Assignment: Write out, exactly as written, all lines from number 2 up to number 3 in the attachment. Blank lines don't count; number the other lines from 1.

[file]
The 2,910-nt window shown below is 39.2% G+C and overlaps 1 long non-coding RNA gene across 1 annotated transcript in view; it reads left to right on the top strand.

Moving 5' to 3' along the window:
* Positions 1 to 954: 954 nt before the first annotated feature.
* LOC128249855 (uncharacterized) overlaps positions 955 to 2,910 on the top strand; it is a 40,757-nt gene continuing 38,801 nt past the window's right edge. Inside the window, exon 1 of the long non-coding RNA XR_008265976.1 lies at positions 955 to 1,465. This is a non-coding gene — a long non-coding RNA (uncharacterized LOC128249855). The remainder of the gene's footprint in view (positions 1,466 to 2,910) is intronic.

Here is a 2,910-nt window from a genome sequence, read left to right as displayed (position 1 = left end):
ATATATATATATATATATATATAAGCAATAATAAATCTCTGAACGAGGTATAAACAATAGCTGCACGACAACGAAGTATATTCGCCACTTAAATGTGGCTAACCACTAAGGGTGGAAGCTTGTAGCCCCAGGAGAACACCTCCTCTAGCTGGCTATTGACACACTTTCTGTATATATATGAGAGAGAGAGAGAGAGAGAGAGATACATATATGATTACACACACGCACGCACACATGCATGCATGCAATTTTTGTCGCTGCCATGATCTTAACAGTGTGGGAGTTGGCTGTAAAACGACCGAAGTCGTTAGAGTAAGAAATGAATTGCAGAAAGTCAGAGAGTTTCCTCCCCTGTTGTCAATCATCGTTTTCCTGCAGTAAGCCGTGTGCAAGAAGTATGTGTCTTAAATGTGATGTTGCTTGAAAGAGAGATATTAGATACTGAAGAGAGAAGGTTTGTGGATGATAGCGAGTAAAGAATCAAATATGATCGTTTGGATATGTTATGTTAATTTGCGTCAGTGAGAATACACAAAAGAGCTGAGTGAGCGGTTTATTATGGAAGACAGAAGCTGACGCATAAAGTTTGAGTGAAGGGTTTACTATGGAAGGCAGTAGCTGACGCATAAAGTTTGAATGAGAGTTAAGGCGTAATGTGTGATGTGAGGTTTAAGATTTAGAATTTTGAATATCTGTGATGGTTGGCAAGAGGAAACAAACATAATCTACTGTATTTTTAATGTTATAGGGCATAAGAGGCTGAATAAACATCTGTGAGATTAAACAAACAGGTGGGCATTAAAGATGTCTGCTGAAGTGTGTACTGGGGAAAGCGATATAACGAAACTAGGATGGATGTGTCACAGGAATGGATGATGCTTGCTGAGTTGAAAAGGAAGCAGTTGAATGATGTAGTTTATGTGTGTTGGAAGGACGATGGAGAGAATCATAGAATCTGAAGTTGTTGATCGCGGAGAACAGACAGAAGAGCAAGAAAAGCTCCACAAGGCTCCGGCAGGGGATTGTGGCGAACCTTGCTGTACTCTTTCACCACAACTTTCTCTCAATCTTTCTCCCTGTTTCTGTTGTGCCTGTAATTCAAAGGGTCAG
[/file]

Moving 5' to 3' along the window:
* Positions 1 to 954: 954 nt before the first annotated feature.